If your company is headed toward public offering, whether through IPO, SPAC, or direct listing, it’s likely you’re wondering how you can make the most of your equity compensation. While this can take several different forms, this article will specifically examine the most common type of equity compensation: restricted stock units (RSUs). RSUs are often offered to employees and executives after a company has reached a stable valuation as well as after it goes public. To make the most of your RSUs, follow these five tips.
1. Start with why.
Simon Sinek aimed this simple sentence at business leaders, but its message is applicable to many areas of life. It’s always handy to have more money, but when you know why you want to grow your wealth, you can begin to aim your financial strategies toward your specific goals. Start by making a list of both short- and long-term goals. For example, you might want to travel more, start a new company, or sit on boards, Your long-term goals may include retirement to your favorite beach community, philanthropic endeavors, or leaving a legacy to your children/grandchildren.
When you begin with your unique goals, your financial advisor can work with you to develop an individualized, detailed plan to get you there. Understanding when you want to make major purchases allows your advisor to develop a sales strategy for your company stock that fits your vision for the future.
2. Understand your equity compensation documents.
What type(s) of compensation are you receiving?
Because equity compensation comes in various forms and companies often provide more than one type, understanding exactly what you own can be challenging. Take the time to carefully review your equity compensation documents with your investment advisor. Determine whether you have RSUs, restricted stock, incentive stock options, nonqualified stock options, and/or an employee stock purchase plan. Each type of compensation is subject to its own set of rules, so it’s important to get the advice of an expert who can help you understand critical details like holding periods and taxability.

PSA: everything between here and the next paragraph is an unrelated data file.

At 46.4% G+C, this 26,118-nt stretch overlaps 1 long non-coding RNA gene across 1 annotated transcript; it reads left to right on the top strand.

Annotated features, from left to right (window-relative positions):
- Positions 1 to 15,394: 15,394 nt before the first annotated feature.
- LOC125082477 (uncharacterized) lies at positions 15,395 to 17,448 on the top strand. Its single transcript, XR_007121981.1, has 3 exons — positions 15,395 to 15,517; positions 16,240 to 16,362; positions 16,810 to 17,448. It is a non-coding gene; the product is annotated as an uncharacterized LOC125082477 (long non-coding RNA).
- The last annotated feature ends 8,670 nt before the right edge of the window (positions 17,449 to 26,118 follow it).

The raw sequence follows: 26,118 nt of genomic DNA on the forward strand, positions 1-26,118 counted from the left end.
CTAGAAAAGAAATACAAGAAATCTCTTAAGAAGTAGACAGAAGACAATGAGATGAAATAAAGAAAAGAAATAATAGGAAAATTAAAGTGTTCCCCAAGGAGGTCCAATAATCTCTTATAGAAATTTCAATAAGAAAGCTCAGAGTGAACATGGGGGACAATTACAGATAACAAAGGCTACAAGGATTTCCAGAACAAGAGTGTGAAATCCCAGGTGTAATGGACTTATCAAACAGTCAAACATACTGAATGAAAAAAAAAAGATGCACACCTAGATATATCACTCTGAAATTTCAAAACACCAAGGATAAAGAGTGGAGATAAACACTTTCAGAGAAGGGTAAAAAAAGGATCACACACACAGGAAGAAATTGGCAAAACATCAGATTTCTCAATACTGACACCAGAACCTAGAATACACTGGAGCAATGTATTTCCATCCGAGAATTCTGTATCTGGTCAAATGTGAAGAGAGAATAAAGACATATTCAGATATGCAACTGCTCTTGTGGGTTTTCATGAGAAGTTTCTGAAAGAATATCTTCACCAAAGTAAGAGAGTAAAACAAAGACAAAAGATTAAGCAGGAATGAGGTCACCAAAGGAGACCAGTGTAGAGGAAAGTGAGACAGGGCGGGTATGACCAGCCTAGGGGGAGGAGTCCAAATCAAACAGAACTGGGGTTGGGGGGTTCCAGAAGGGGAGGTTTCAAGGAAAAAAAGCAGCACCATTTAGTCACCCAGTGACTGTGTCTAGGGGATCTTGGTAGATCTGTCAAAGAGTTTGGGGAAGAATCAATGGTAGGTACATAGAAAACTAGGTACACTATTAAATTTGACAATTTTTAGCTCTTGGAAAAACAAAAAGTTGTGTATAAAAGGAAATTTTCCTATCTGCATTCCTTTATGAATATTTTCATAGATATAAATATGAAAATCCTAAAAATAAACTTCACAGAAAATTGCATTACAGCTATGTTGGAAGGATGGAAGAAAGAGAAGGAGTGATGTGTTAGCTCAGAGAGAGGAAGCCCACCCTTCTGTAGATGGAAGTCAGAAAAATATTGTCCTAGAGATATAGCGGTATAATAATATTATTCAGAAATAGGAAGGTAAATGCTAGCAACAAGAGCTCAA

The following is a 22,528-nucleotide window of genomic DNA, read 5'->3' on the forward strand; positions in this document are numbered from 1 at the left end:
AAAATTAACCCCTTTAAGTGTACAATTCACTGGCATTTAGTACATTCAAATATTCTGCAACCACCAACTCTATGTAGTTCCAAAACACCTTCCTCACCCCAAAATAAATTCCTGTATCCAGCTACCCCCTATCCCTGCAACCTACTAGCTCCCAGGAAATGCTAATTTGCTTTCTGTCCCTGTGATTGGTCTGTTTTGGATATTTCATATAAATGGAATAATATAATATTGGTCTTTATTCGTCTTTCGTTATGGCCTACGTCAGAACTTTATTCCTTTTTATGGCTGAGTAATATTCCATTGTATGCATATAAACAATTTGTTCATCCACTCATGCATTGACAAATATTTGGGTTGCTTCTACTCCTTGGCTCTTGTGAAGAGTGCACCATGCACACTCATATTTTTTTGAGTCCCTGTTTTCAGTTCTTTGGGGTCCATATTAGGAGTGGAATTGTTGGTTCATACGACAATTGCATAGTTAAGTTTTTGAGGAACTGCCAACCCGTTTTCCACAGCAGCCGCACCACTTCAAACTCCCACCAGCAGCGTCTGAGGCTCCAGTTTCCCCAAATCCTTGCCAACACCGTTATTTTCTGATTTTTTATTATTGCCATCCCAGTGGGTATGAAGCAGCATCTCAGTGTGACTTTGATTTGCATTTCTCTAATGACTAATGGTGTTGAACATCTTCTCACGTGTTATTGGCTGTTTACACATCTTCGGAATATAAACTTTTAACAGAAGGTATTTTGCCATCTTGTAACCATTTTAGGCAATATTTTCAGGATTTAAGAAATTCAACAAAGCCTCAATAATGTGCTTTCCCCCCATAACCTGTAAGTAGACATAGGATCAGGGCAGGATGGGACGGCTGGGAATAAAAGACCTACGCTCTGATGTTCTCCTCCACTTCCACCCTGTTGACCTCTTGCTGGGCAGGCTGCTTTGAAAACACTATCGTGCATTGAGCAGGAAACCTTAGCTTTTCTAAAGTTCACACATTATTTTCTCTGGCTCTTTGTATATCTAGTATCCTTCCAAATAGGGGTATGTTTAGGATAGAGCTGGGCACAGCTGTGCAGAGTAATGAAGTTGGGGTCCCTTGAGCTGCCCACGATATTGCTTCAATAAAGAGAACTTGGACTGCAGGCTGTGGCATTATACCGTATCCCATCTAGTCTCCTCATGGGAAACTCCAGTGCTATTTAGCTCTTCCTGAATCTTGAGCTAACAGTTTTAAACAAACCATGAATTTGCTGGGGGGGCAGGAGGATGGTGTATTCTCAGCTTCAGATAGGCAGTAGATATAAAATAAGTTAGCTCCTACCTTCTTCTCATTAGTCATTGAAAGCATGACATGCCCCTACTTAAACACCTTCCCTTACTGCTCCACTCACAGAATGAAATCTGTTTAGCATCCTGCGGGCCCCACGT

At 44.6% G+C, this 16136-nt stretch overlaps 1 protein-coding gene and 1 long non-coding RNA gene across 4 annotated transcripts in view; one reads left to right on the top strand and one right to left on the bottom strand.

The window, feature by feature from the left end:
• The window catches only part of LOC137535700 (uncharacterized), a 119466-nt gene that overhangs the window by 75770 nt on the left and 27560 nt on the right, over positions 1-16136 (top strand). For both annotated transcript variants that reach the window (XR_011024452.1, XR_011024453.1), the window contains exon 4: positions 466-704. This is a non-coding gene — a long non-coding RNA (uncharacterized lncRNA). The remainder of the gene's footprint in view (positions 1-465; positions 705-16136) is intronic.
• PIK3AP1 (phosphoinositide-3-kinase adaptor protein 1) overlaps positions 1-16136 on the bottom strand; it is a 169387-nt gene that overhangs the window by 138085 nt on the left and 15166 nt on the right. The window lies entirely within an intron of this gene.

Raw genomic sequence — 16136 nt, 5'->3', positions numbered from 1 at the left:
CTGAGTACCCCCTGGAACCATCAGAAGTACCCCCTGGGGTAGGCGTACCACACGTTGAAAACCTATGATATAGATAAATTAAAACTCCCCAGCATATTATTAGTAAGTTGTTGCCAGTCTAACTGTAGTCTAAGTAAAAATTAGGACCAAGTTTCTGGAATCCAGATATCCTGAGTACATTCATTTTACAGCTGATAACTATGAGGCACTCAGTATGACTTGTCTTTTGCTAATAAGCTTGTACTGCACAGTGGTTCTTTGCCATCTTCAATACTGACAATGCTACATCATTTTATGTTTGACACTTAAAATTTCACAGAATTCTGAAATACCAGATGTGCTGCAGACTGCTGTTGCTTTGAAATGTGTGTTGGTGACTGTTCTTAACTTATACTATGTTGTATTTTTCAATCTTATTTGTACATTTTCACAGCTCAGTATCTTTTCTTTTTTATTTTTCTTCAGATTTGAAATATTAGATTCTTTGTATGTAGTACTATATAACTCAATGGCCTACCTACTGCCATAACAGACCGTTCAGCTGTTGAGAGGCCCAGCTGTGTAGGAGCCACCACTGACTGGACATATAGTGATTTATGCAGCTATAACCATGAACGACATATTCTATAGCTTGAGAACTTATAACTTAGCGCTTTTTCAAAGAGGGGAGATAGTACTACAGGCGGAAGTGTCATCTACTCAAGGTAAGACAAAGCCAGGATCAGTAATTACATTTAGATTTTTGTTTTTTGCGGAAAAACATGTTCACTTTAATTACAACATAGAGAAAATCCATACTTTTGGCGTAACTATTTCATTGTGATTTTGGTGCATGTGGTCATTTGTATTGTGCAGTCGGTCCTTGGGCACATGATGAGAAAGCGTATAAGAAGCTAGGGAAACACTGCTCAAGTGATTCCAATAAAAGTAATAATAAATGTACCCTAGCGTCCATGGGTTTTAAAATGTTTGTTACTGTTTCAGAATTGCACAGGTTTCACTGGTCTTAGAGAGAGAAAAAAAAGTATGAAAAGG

How do your RSUs vest?
When you have RSUs, another crucial detail to understand is your vesting terms. RSUs are somewhat more complicated than other forms of compensation because they may be subject to either single-trigger or double-trigger vesting. Single-trigger RSUs vest over time; for example, a certain number of shares may vest after one year with more vesting quarterly for a specified period. Double-trigger RSUs require two events before they are fully vested, typically time in service (as with single-trigger RSUs) and a liquidity event such as IPO or SPAC acquisition. When your RSUs vest, the fair market value of your shares is taxable to you as ordinary income.
3. Plan to pay your tax bill.
Understanding how your RSUs vest is essential to tax planning. At vesting, employers are required to withhold 22% of the shares’ current market value (or 37% for those with annual income above $1 million). However, many taxpayers receiving RSUs are subject to higher tax rates than these flat withholding amounts. This can leave you responsible for quarterly estimated payments or an additional lump-sum payment at tax time.